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How signing players from Ligue 1 helped Borussia Dortmund prosper in Europe

After Paris Saint-Germain’s epic collapse against Barcelona in the Champions’ League Round of 16, Ligue 1 enthusiasts were finding it hard to defend a top flight that had not captured a major international title since Marseille’s 1993 victory in the Champions’ League. Sure, Monaco could carry the banner in this year’s edition, and had themselves reached a final in 2004, but there remained more than enough ammunition for those who would simply continue to dismiss Ligue 1 with that distasteful phrase “tinpot league”. Even though French club sides have struggled in Europe of late, the league’s exports have been instrumental in this year’s competition, perhaps ahead of any other nation.

Real Madrid boast Karim Benzema, Atletico Madrid have Yannick Ferreira Carrasco, Miralem Pjanic has been impressive for Juventus, and Samuel Umtiti is the latest French export to have found success at Barcelona. The venerable Franck Ribéry is still influential for Bayern Munich, and Leicester City’s Premier League title triumph would have been impossible without former Caen player N’Golo Kanté. Monaco, naturally, have a cadre of French talent, but among foreign clubs, the influence of Ligue 1 is strongest in their opponents this evening, Borussia Dortmund.

The club have no great history of recruiting from French football, but in recent years, the arrivals of Pierre-Emerick Aubameyang, Raphaël Guerreiro and Ousmane Dembélé have been unqualified successes, especially compared to their recruitment domestically and from other European leagues. The trio’s near-seamless transition from mid-table sides in France to the Champions’ League quarterfinals is a testament not only to their abilities, but also the vision of Dortmund’s recruitment policy and the attention to detail in the players’ acclimation that the club have taken.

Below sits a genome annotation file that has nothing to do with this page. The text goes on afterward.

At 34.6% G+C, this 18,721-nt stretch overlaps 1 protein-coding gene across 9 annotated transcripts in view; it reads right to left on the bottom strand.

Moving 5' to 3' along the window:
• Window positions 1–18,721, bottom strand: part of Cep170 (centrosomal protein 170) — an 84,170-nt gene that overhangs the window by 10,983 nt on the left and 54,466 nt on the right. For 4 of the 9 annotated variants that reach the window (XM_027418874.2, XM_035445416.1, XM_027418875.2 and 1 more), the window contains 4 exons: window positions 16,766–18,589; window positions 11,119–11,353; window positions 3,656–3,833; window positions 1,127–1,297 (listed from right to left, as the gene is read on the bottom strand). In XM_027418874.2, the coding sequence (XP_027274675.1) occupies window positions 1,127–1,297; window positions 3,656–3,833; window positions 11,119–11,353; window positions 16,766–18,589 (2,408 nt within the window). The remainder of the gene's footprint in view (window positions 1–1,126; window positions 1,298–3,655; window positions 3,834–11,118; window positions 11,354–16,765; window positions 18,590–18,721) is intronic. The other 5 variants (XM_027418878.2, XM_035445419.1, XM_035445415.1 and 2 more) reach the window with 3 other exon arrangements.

Aubameyang became just the second player in more than a decade to sign for Dortmund from Ligue 1 in 2013, but, unlike Dembélé, he was an established player, 24 years old and with more thirty caps for Gabon. Guerreiro, too, was far from callow upon his arrival, even at 23, having played four full professional seasons in France and been a key part of Portugal’s title-winning squad at this summer’s European Championships. But the inexperienced Dembélé represented a considerable risk on Dortmund’s part, given he had started just 22 matches for Rennes. The team had been burned in the recent past after signing players such as Ciro Immobile and Adrian Ramos, who had failed to continue to produce after a single impressive season elsewhere, and despite Dembélé’s obvious gifts, there remained some doubts.

The presence of fellow Francophile Aubameyang would be key in persuading Dembélé, and there was also the corporate link of Puma, who sponsor Dortmund and whose chair, Francois-Henri Pinault, owns Rennes. But more than that, the club represented a place where Dembélé, still just 19, could be given opportunities to compete at a high level without pressure. The philosophy of manager Thomas Tuchel is highly youth-oriented; Dembéle, despite not turning twenty until next month, frequently lines up alongside players younger than himself, including the American Christian Pulisic and Felix Passlack.